They’re the ones that are knocking on me door. I’m so proud of them, because these are the ones who never thought quitting was possible and that they’d smoke themselves to death. We have a lot of our hapu mama, it’s a struggle for them too.
Thoughts on hapu mama …
When you ask a hapu mama why they smoke, it’s often “I don’t know” or “I just always have”. But when you ask questions around 'when you smoke', 'what happens before you smoke', 'when do you smoke more'. It becomes more clear.
After you’ve opened bills, after you’ve had a fight or a hard day. It would be a different picture if we took away those stressors that disproportionately affect not only Māori but women, such as financial stress, solo parenting, lack of social support or even domestic violence. It’d be a lot cheaper on the healthcare system.
How can qualitative research empower Māori?
I always ask one simple but profound question, “How long have you been a smoker?”.
They sit there, and you see them ticking it over. And I say “no judgement, take your time”. Sometimes they need a calculator because they’ve never thought of it. That’s the thing- when you’ve done something for so long, it’s easy to forget why you do it or enjoy it.
When you’ve been smoking so long, it’s like a relationship. Like a marriage. For our long term smokers, I’m up front about what to expect. A mourning process; some people don’t want to give that up.
Thoughts on supply reduction ...
I think that tax increases has been a good thing. From the many hundreds of people I’ve talked with, they've said it costs too much. There’s also push to only sell at certain, restricted outlets and they use the word “dispense” because it’s a health issue.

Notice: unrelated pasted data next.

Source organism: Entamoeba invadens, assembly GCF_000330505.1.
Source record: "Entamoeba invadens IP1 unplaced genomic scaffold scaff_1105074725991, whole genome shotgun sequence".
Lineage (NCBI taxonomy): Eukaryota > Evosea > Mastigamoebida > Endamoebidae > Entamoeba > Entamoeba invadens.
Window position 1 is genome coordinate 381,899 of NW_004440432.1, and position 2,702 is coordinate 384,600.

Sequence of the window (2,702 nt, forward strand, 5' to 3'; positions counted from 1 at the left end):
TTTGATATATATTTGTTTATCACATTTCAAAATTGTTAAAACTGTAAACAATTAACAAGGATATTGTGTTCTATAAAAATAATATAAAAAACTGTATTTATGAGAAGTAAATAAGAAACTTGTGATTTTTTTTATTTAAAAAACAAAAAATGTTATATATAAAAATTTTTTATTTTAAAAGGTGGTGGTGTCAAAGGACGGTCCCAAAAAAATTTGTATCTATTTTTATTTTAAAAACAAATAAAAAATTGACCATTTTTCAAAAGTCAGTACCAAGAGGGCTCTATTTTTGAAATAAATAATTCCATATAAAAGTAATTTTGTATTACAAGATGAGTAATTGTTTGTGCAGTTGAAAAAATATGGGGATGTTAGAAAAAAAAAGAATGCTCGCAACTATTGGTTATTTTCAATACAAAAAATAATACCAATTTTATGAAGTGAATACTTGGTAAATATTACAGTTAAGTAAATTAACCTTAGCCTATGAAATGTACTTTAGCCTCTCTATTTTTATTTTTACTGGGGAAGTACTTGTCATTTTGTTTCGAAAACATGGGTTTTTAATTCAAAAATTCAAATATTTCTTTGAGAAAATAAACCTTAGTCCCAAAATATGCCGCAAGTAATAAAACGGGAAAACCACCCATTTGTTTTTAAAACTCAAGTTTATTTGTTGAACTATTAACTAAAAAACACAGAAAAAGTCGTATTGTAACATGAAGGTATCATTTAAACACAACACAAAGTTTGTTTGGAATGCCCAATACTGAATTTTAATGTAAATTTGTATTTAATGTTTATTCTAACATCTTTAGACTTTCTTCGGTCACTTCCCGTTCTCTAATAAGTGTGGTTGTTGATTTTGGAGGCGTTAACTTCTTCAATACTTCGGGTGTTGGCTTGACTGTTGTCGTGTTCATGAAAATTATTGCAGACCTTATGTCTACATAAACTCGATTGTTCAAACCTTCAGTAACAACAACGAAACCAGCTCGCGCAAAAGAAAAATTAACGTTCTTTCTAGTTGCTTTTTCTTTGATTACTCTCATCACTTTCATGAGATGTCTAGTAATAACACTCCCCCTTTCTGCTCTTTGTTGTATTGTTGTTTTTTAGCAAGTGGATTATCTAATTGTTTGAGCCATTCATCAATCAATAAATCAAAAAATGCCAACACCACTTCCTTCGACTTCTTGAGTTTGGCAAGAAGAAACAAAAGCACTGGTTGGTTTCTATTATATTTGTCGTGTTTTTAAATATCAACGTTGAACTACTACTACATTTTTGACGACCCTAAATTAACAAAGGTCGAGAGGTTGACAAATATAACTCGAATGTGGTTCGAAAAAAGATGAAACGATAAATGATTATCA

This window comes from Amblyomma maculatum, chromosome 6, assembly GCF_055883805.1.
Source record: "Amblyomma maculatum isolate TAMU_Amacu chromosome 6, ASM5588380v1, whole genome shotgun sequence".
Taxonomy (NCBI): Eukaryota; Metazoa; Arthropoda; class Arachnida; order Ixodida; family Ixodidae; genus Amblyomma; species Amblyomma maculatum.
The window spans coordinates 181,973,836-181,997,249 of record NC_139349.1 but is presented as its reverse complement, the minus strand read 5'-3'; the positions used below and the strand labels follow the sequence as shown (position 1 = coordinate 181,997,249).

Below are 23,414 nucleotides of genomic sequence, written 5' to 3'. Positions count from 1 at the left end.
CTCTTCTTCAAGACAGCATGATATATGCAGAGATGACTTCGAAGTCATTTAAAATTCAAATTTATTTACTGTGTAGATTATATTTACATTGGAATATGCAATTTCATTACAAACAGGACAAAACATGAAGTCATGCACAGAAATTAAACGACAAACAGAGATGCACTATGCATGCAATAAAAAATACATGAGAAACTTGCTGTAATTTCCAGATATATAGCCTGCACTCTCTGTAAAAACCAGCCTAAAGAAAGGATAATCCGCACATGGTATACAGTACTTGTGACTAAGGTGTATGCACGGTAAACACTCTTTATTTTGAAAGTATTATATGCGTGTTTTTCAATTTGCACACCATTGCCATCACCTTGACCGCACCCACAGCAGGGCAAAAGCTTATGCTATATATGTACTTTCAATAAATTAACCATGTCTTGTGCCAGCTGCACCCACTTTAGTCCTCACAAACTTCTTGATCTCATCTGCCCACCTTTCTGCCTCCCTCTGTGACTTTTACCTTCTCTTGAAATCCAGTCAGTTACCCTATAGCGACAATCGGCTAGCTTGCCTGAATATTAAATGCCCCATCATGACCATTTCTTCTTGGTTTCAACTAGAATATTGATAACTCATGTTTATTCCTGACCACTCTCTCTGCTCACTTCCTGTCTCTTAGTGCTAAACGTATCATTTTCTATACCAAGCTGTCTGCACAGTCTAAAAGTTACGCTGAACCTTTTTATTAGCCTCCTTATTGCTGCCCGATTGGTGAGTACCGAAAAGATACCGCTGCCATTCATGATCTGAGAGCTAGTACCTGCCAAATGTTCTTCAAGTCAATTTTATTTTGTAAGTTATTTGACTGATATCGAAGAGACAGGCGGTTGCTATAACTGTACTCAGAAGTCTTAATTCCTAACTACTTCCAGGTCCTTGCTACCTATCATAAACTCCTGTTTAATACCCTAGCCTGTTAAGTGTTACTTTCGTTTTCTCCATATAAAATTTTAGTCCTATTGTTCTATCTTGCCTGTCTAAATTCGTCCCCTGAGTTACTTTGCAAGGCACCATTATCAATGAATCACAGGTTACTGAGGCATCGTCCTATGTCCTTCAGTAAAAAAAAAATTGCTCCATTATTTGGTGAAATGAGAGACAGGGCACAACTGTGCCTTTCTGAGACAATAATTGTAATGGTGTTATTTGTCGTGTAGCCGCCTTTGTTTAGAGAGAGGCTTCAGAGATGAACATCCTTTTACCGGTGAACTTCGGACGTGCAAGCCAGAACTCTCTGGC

I only have an opinion, and while I agree with Hone Harawira that we need to get rid of tobacco, I would be concerned about the mental wellbeing and the added stress that complete supply elimination would create. I would hate to see the altercations that result from supply reduction.
Thoughts on vaping ...
We do have world leading cessation focused research. Being a nice little country, we can get good coverage. We know vaping is growing. I’m pro vaping, and it took me a while to get to this point. When you address the potential harms and benefits of vaping vs. tobacco cigarettes. It’s less harmful, it doesn’t have the nasty chemicals like carbon monoxide so no second hand smoking. You can also control the levels of nicotine, and it’s more affordable for our people. The e-juice is cheaper in comparison to cigarettes. Vaping was essentially created to help people quit, and I wouldn’t want non-smokers to take it on.